FORT POLK, La., — Soldiers from 1st Battalion, 1st Security Forces Assistance Brigadefamiliarized themselves and qualified with the XM17 handgun at the Joint Readiness Training Center here, Jan. 19-20.
According to the Army, the XM17 and XM18 handgun systems are replacing the M9 pistol. The “X” in “XM” stands for experimental and will be used until February 2018 when the weapons complete Type Classification. Afterwards, the weapons will be referred to as the M17 and M18. The XM18 is the compact version of the XM17. Both weapons are capable of firing 9 mm rounds.
Army Maj. Lucas Leinberger, the chief range office from 3rd Battalion, 353th Armor Regiment, provided insight on the range and some of the fundamentals in basic marksmanship.
“We are working with members of the 1st SFAB to get some familiarization with the M17 pistol,” Leinberger said. “Part of that training is going through fundamentals such as sight picture, proper grip and trigger squeeze.”
The Army currently has plans to buy approximately 238,000 units of the new pistol system.
“Personally, I noticed a better balance in the overall weapon — how it feels in your hand compared to the M9 and the M11 [service pistol] both unloaded and loaded with a full magazine,” Leinberger said. “I believe it is much easier to use; it is more ergonomically correct. I believe it will make anyone who is firing the weapon more combat effective.”
The main reason for the change in weapon systems is to make the soldier and units more lethal. The XM17 and XM18 modular handgun system program is one of the first in what is expected to be a whole line of modernization efforts that the Army will pursue over the next few years, according to the Army.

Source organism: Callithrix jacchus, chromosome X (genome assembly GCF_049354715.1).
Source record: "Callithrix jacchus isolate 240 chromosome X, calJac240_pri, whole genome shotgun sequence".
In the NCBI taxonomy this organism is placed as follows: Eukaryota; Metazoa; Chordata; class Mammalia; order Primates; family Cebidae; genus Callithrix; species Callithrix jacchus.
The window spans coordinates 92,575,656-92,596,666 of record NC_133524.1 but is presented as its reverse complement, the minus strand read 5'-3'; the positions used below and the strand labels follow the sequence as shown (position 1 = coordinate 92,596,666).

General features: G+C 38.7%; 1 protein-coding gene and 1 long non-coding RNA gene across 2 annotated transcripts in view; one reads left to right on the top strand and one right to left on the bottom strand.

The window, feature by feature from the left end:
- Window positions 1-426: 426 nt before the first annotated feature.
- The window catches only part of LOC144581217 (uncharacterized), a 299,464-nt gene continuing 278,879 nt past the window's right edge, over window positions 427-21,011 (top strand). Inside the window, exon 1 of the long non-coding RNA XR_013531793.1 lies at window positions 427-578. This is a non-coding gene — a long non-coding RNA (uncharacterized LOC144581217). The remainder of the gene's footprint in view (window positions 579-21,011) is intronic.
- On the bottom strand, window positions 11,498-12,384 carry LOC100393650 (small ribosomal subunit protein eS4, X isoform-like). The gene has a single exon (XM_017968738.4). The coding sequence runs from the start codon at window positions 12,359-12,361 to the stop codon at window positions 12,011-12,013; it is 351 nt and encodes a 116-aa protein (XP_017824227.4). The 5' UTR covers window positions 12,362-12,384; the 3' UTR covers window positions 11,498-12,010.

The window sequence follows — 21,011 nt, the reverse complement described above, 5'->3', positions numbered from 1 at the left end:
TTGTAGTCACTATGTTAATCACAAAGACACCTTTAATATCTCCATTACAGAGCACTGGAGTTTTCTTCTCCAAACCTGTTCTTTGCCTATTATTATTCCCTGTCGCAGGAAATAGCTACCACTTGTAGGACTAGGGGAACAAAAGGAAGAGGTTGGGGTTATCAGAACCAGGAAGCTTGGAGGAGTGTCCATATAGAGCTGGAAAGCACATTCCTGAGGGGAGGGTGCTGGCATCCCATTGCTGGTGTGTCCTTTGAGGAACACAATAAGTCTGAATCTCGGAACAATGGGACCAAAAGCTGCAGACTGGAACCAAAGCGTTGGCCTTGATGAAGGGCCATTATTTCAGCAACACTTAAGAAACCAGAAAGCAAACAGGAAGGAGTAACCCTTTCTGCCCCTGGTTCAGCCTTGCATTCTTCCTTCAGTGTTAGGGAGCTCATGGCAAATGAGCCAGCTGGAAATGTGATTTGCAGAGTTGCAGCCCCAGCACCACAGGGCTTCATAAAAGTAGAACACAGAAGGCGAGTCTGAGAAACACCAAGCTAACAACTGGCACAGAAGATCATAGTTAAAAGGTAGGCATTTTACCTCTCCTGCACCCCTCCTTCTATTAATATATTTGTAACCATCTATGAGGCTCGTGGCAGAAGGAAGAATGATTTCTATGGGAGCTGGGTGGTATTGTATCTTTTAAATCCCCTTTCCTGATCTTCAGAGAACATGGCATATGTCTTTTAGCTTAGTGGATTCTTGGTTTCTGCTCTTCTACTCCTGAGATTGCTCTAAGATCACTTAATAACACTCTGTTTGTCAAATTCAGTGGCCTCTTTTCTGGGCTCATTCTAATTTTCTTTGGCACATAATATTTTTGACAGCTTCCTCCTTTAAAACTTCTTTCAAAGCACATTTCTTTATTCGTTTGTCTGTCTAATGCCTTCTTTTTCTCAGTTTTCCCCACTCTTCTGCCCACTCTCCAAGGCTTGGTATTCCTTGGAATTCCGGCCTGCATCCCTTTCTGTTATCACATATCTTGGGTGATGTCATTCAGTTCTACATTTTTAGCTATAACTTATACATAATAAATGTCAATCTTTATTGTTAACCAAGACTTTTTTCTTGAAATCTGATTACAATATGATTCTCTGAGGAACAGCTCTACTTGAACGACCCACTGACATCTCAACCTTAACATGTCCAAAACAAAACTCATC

Army Sgt. Max Gilbert, a combat engineer with 2nd Battalion, 1st SFAB, has learned about the weapon and put his trust in it to make him more lethal in combat.
“The instructors here at the range were professional,” Gilbert said. “Yes, I feel that I am combat effective and combat ready.”
Army Maj. Brennan Speaks, brigade operations officer for 1st SFAB, provided his take on the XM17.
‘It is a Great Pistol’
“Overall it is a great pistol; I am extremely pleased with it,” Speaks said. “I have fired over 500 rounds and not once did it jam or misfire. The fact that we are deploying and the Army has made their commitment to move these pistols to us, to me, says a lot about the Army’s commitment to the SFAB to ensure we have the best equipment to go overseas.”
SFABs allow the Army to reduce, over time, the demand for conventional brigade combat teams for combat advising. In this way, the service’s Brigade Combat Teams can focus on readiness for warfighting against near-peer threats.